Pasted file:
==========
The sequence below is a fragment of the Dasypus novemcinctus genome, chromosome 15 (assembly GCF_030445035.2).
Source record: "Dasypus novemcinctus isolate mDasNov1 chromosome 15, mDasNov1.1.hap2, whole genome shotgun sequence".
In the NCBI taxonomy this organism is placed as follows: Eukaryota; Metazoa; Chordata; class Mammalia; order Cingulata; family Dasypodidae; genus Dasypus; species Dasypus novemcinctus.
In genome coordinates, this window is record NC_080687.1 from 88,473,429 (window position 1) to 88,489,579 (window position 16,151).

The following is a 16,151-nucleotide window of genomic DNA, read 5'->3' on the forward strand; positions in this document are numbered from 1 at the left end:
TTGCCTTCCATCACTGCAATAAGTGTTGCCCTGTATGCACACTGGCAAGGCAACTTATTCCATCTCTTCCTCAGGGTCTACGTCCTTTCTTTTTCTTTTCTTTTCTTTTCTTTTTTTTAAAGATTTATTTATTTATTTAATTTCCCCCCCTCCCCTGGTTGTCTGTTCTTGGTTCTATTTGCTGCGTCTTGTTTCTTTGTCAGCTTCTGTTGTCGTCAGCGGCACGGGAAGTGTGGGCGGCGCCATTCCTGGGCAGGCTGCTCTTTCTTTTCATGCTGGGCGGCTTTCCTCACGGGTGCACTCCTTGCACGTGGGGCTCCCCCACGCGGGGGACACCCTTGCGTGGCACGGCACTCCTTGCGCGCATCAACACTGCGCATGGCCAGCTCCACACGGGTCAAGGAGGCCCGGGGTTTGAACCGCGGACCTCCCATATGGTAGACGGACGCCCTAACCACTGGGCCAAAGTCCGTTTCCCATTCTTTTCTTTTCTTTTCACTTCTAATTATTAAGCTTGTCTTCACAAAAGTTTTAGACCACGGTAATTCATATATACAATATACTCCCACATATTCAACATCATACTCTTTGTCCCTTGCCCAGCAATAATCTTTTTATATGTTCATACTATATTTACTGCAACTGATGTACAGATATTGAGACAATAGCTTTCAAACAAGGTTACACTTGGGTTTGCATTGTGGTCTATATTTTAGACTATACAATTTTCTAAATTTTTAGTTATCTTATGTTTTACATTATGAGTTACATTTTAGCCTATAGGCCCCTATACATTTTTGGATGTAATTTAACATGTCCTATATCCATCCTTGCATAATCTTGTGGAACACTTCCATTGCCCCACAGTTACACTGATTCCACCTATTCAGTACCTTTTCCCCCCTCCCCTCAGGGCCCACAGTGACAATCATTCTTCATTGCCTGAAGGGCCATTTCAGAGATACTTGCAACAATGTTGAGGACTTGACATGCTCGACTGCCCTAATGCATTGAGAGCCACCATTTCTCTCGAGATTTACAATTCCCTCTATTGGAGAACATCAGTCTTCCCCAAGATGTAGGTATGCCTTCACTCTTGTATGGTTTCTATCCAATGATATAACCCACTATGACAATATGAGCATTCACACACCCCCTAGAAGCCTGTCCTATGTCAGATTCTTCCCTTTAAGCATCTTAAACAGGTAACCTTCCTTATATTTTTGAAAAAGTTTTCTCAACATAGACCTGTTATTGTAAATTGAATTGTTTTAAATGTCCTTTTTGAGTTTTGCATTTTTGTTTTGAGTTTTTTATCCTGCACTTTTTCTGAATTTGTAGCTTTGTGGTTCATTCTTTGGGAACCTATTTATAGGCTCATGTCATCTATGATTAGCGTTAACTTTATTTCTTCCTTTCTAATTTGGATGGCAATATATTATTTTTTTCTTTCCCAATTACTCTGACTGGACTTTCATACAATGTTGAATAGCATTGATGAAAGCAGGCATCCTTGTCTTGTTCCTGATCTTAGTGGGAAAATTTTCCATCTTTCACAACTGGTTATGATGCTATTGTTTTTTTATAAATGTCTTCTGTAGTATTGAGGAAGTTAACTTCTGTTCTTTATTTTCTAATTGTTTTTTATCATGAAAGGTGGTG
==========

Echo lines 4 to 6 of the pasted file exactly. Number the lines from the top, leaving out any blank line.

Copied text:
In genome coordinates, this window is record NC_080687.1 from 88,473,429 (window position 1) to 88,489,579 (window position 16,151).

The following is a 16,151-nucleotide window of genomic DNA, read 5'->3' on the forward strand; positions in this document are numbered from 1 at the left end:
TTGCCTTCCATCACTGCAATAAGTGTTGCCCTGTATGCACACTGGCAAGGCAACTTATTCCATCTCTTCCTCAGGGTCTACGTCCTTTCTTTTTCTTTTCTTTTCTTTTCTTTTTTTTAAAGATTTATTTATTTATTTAATTTCCCCCCCTCCCCTGGTTGTCTGTTCTTGGTTCTATTTGCTGCGTCTTGTTTCTTTGTCAGCTTCTGTTGTCGTCAGCGGCACGGGAAGTGTGGGCGGCGCCATTCCTGGGCAGGCTGCTCTTTCTTTTCATGCTGGGCGGCTTTCCTCACGGGTGCACTCCTTGCACGTGGGGCTCCCCCACGCGGGGGACACCCTTGCGTGGCACGGCACTCCTTGCGCGCATCAACACTGCGCATGGCCAGCTCCACACGGGTCAAGGAGGCCCGGGGTTTGAACCGCGGACCTCCCATATGGTAGACGGACGCCCTAACCACTGGGCCAAAGTCCGTTTCCCATTCTTTTCTTTTCTTTTCACTTCTAATTATTAAGCTTGTCTTCACAAAAGTTTTAGACCACGGTAATTCATATATACAATATACTCCCACATATTCAACATCATACTCTTTGTCCCTTGCCCAGCAATAATCTTTTTATATGTTCATACTATATTTACTGCAACTGATGTACAGATATTGAGACAATAGCTTTCAAACAAGGTTACACTTGGGTTTGCATTGTGGTCTATATTTTAGACTATACAATTTTCTAAATTTTTAGTTATCTTATGTTTTACATTATGAGTTACATTTTAGCCTATAGGCCCCTATACATTTTTGGATGTAATTTAACATGTCCTATATCCATCCTTGCATAATCTTGTGGAACACTTCCATTGCCCCACAGTTACACTGATTCCACCTATTCAGTACCTTTTCCCCCCTCCCCTCAGGGCCCACAGTGACAATCATTCTTCATTGCCTGAAGGGCCATTTCAGAGATACTTGCAACAATGTTGAGGACTTGACATGCTCGACTGCCCTAATGCATTGAGAGCCACCATTTCTCTCGAGATTTACAATTCCCTCTATTGGAGAACATCAGTCTTCCCCAAGATGTAGGTATGCCTTCACTCTTGTATGGTTTCTATCCAATGATATAACCCACTATGACAATATGAGCATTCACACACCCCCTAGAAGCCTGTCCTATGTCAGATTCTTCCCTTTAAGCATCTTAAACAGGTAACCTTCCTTATATTTTTGAAAAAGTTTTCTCAACATAGACCTGTTATTGTAAATTGAATTGTTTTAAATGTCCTTTTTGAGTTTTGCATTTTTGTTTTGAGTTTTTTATCCTGCACTTTTTCTGAATTTGTAGCTTTGTGGTTCATTCTTTGGGAACCTATTTATAGGCTCATGTCATCTATGATTAGCGTTAACTTTATTTCTTCCTTTCTAATTTGGATGGCAATATATTATTTTTTTCTTTCCCAATTACTCTGACTGGACTTTCATACAATGTTGAATAGCATTGATGAAAGCAGGCATCCTTGTCTTGTTCCTGATCTTAGTGGGAAAATTTTCCATCTTTCACAACTGGTTATGATGCTATTGTTTTTTTATAAATGTCTTCTGTAGTATTGAGGAAGTTAACTTCTGTTCTTTATTTTCTAATTGTTTTTTATCATGAAAGGTGGTG